As the American economy continues to improve, we are also seeing a spike in charitable giving across the country. Americans gave more than $358 billion to charity last year, which may be the highest amount in history. But in addition to giving to favorite charities, Americans are also starting to offer gifts of down payment funds to relatives and friends.
Mortgage gift funds, or down payment gifts, are on the rise as more and more first-time homebuyers enter the market. But what are mortgage gift funds, and how can you make sure they are used properly? Below, we offer insights you can use as you navigate the world of down payment and mortgage gift funds.
What are mortgage gift funds?
Even as lenders lower the amount required for a down payment, first-time homebuyers know that it’s advantageous to put down as much at closing as possible. In some cases, their parents, grandparents or other close family and friends offer to give them the funds needed for the down payment.
These gifts are more serious than Grandma’s annual birthday check, though, so if they are above a certain amount, they must be closely recorded and tracked throughout the home loan process.
What amount qualifies as a mortgage gift fund?
The answer to this question depends on the borrower’s finances, so let’s consider a hypothetical bank account for a homebuyer named Jody. Typically, any amount more than 50 percent of the borrower’s monthly income must be tracked by a lender when the loan is being approved and processed. If Jody’s monthly income is $5,000, then a gift of more than $2,500 should be recorded and tracked.
But lenders don’t only look at the amount of the gift, they also look at the history of the bank account. If Jody usually keeps only a few hundred dollars in her account, and suddenly deposits $2,480 into the account, the lender may ask for an explanation of that deposit even though it’s less than 50 percent of her monthly income.
How do I record and track the gift funds?
Prior to applying for a loan, the homebuyer should request a form letter from each donor that clearly states:
- The amount of the down payment gift
- The donor’s name and contact information, including their address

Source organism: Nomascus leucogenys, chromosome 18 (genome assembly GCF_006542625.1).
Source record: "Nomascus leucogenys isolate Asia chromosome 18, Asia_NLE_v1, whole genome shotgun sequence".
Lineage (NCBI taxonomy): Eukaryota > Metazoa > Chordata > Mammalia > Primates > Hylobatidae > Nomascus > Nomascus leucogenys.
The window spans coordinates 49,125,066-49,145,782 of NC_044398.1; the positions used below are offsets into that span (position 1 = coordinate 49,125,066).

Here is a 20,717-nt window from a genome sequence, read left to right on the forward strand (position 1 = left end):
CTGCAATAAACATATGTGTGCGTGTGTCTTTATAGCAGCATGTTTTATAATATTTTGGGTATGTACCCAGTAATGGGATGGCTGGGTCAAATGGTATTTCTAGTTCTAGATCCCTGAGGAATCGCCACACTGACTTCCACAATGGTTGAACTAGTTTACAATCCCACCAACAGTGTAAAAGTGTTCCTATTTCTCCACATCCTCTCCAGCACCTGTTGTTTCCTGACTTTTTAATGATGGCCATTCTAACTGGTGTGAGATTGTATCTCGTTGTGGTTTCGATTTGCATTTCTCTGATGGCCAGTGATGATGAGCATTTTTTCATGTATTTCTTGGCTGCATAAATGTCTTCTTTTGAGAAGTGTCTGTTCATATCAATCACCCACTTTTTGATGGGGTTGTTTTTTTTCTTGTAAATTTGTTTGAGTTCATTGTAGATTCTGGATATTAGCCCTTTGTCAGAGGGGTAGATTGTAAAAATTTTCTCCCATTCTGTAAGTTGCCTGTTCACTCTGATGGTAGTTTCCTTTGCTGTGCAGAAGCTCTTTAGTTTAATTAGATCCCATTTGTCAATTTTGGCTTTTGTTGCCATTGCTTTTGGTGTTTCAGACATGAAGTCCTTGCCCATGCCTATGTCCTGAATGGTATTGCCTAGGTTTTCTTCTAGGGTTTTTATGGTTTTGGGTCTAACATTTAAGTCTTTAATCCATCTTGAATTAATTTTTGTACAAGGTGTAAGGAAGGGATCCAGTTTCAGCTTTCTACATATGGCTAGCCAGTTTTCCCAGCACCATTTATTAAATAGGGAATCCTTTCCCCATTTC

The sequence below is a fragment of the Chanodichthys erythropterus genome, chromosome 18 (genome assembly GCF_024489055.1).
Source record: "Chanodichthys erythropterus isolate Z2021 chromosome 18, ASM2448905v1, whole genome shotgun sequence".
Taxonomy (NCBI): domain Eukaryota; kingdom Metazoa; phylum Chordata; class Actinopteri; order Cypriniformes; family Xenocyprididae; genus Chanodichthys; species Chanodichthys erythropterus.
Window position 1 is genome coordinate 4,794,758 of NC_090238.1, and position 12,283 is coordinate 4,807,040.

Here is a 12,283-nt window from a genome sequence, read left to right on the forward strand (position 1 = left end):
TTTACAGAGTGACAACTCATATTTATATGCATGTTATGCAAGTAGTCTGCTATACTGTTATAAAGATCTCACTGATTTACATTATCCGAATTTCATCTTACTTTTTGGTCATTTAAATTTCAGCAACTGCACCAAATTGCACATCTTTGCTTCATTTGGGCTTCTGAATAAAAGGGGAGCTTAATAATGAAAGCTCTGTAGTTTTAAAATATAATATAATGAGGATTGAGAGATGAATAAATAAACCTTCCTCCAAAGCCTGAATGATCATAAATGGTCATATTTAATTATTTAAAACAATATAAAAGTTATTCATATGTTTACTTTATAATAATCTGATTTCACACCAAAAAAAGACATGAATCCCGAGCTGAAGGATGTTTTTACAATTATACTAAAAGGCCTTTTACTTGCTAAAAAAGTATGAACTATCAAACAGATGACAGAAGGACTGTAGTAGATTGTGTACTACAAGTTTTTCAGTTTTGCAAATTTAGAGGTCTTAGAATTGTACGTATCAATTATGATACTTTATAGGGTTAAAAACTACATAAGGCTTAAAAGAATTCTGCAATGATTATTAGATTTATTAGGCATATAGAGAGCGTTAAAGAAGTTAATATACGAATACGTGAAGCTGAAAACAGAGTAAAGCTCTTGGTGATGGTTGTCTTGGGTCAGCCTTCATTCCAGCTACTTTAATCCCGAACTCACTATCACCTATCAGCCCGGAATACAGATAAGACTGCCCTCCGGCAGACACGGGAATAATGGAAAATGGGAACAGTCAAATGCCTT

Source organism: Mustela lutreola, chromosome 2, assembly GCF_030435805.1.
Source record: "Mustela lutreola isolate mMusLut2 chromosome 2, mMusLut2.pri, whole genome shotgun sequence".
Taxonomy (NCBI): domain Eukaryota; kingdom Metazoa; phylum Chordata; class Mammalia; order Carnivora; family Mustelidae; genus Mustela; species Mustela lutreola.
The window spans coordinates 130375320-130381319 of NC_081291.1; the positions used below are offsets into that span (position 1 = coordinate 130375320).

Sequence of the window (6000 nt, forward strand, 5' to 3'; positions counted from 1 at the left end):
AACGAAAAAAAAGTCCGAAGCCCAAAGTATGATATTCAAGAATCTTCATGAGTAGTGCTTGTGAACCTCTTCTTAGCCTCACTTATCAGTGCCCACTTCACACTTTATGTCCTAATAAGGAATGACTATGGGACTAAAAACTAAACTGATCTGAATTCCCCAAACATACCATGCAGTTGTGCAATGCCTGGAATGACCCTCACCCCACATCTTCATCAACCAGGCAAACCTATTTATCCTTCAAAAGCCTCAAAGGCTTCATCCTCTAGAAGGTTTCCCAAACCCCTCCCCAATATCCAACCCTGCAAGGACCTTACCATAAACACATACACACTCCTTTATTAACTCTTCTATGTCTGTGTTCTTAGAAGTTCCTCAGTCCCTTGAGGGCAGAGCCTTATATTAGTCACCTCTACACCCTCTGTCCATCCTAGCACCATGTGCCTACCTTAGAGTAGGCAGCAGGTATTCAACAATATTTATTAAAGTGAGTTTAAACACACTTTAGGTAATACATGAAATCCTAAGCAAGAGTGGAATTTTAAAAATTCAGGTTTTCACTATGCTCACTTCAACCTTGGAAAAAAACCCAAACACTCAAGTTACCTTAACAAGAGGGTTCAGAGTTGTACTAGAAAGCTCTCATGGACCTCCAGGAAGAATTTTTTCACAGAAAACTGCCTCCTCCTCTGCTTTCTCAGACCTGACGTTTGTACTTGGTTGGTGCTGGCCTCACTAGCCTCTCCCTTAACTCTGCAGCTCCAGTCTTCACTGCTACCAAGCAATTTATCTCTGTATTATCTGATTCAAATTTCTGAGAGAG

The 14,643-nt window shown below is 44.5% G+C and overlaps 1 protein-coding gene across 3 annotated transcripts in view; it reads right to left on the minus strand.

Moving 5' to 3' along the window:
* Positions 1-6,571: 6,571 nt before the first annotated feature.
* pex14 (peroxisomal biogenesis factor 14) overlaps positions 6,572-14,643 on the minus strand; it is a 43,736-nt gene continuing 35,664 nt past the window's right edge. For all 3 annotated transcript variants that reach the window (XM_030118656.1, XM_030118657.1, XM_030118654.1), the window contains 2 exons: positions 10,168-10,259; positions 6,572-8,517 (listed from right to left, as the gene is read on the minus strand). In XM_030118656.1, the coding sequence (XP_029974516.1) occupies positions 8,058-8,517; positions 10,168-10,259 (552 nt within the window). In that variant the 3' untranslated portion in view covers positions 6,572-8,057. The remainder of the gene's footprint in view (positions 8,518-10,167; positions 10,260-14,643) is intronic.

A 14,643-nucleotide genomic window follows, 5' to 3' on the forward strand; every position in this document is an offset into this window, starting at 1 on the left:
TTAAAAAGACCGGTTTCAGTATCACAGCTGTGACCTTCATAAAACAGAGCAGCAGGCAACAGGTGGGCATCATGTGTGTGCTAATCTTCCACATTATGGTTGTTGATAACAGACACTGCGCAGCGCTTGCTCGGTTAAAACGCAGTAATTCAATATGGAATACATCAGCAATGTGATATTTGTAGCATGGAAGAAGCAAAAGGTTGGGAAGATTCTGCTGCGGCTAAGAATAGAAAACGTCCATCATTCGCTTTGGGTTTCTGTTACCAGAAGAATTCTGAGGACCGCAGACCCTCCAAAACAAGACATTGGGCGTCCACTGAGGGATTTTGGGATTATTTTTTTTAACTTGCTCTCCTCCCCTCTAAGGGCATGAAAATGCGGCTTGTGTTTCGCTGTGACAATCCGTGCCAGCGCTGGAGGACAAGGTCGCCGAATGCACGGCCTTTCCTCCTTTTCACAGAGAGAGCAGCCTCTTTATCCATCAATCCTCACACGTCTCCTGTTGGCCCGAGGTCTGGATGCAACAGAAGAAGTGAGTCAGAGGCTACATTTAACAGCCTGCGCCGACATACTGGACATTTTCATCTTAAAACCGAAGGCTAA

- The donor’s relationship to the homebuyer
- The date the funds were transferred
- The address of the property being purchased
- The donor’s signature
- A confirmation that the funds are a gift, and are not expected to be paid back by the homebuyer
It’s important that the gift fund be just that—a gift—because loan eligibility is based partially on the borrower’s debt. A personal loan counts as debt even if there are no interest terms set, and even if Grandma Ruth has promised that Jody can pay it back at her leisure.
What account should I deposit my gift funds into?
The easiest way to deposit your gift funds is to put them into the account that you will use to pay your closing costs and the rest of your down payment.
How do I record my gift funds?
When depositing your gift funds, be sure to deposit them in person at a bank branch (not via an ATM or phone app), and to deposit each gift separately. Be sure to double-check that the amount on the bank deposit slip matches exactly what is on your down payment gift letter, as any inconsistencies could lead to the lender rejecting the gift. Collect and keep a deposit slip for each separate transaction.
Can I use only gift funds to pay for my down payment?
Typically, if you are applying for a conventional loan and have more than 20 percent down, all of the money can come from gift funds. If you have less than 20 percent down, your mortgage loan officer will tell you how much must come from your personal funds. Gift funds for conventional loans can only be used on primary and secondary home purchases.
If you are applying for an FHA or VA loan, all of the down payment can usually come from gift funds if your credit score is higher than 619. If your credit score is between 580-619, 3.5 percent of the down payment must come from your personal accounts. Gift funds for VA and FHA loans can only be used for primary residences.
The above guidelines may vary by lender, so it’s important to verify with your mortgage loan officer in advance if these guidelines are true in your case.
Ready to begin the home buying process?
Whether you have Grandma Ruth’s lottery winnings promised to you or will secure a loan on your own, it’s a great time to be a first-time homebuyer. Call, email or chat to get pre-approved on a loan, or to find a local real estate specialist in your area.